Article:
I recently spoke with a client of mine on a new prospective project using SharePoint to deliver a records management solution. The solution was to replace an existing, outdated product that was in major need of a facelift.

“Great!” I said. I prepared my finest consulting slides and brushed up on a few records management topics that I had become rusty on, and I was on my way to winning a new project.

But during the call, it quickly became clear that this was not at all what I thought it was going to be. It turns out that the client didn’t even have a true records management product to begin with. And they had no intention of using SharePoint as a corporate records management solution.

This sort of thing reminds me of that ESPN commercial depicting an ordinary guy, named Michael Jordan, who ends up being a severe let down to everyone thinking he’s the real deal. You’re excited in anticipation of something big only to be let down by reality.

So You’re Not Michael Jordan? Oh.

And this is where the story begins. A typical consultant’s nightmare is one as illustrated above. You prepare for some presentation or discussion about a particular solution, and you realize that there’s a chasm between what’s really going on and what you thought was going on. Many times the discussion is thwarted by this revelation, and the client and consultant part their separate ways, disappointed at missed expectations.

But here’s where SharePoint can literally save the day. When I realized that the client never had the intention of implementing a full-featured records management solution, I intended to get to the bottom of what the true business need really was.

The real need was for an automated records retention policy management tool that would simply remind department heads that a certain records retention policy needed to be adhered to. The solution itself didn’t care about the actual records at all. It only cared about tracking compliance with the policies, so that they could prove that a particular user agreed to comply. Bingo! You don’t need a records management solution; you need workflow!

Identity Crisis or a Case of Multiple Personalities?

This is the real beauty behind the concept of what SharePoint has become. There are few avenues in technology where you have the flexibility to completely change course without altering the underlying framework required to make it happen. Stories like this one happen all the time with SharePoint, and I don’t think they’re celebrated enough.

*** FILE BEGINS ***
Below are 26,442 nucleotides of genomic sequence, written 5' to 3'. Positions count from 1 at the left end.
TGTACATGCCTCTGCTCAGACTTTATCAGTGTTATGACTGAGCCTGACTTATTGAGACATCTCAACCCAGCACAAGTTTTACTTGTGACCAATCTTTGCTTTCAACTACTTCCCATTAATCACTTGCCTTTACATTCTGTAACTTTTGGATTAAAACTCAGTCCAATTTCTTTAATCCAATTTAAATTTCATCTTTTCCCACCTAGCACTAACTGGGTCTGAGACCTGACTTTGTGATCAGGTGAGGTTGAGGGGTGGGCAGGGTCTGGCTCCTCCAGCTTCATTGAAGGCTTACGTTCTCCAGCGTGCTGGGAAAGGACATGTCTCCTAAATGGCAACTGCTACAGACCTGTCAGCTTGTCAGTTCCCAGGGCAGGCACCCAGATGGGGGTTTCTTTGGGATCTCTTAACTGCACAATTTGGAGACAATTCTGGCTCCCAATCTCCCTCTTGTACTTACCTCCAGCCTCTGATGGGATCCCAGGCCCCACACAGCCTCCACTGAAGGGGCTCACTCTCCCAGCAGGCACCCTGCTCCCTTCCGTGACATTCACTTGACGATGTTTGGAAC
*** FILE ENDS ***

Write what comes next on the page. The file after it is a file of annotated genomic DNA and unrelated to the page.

I find it hard to believe that anyone looking at “nuggets” (you know them as web parts, today) in the Tahoe days envisioned how much it would transform the way organizations deliver content to their users. And yet today, there’s not much you can’t do with web parts. This is the primary reason why I got so attached to SharePoint during the 2003 to 2007 years. The amount of innovation happening during that time was impressive to watch. It got much more impressive between the 2007 and 2010 releases.

Notice a Trend?

So the lesson is not so much, you can do anything with SharePoint. It’s really about SharePoint doing something different for you, when you’re not expecting it.

I got your best practice right here!

Say the above heading in your preferred New York dialect, and you’ll catch my drift. If you’ve read some of my others articles, you know that the words “best practice” rarely come out of my mouth when talking about specific solutions that work for everyone. Most of my colleagues share the same ideal.

I still believe SharePoint to be a fantastic choice for many of the challenges facing today’s IT pros. But it’s not always the “best” one. But consider this. When the next “Michael Jordan” shows up at your door, you just might be sitting on the next game changer, albeit misunderstood.

Editor's Note: To read more on getting started with SharePoint: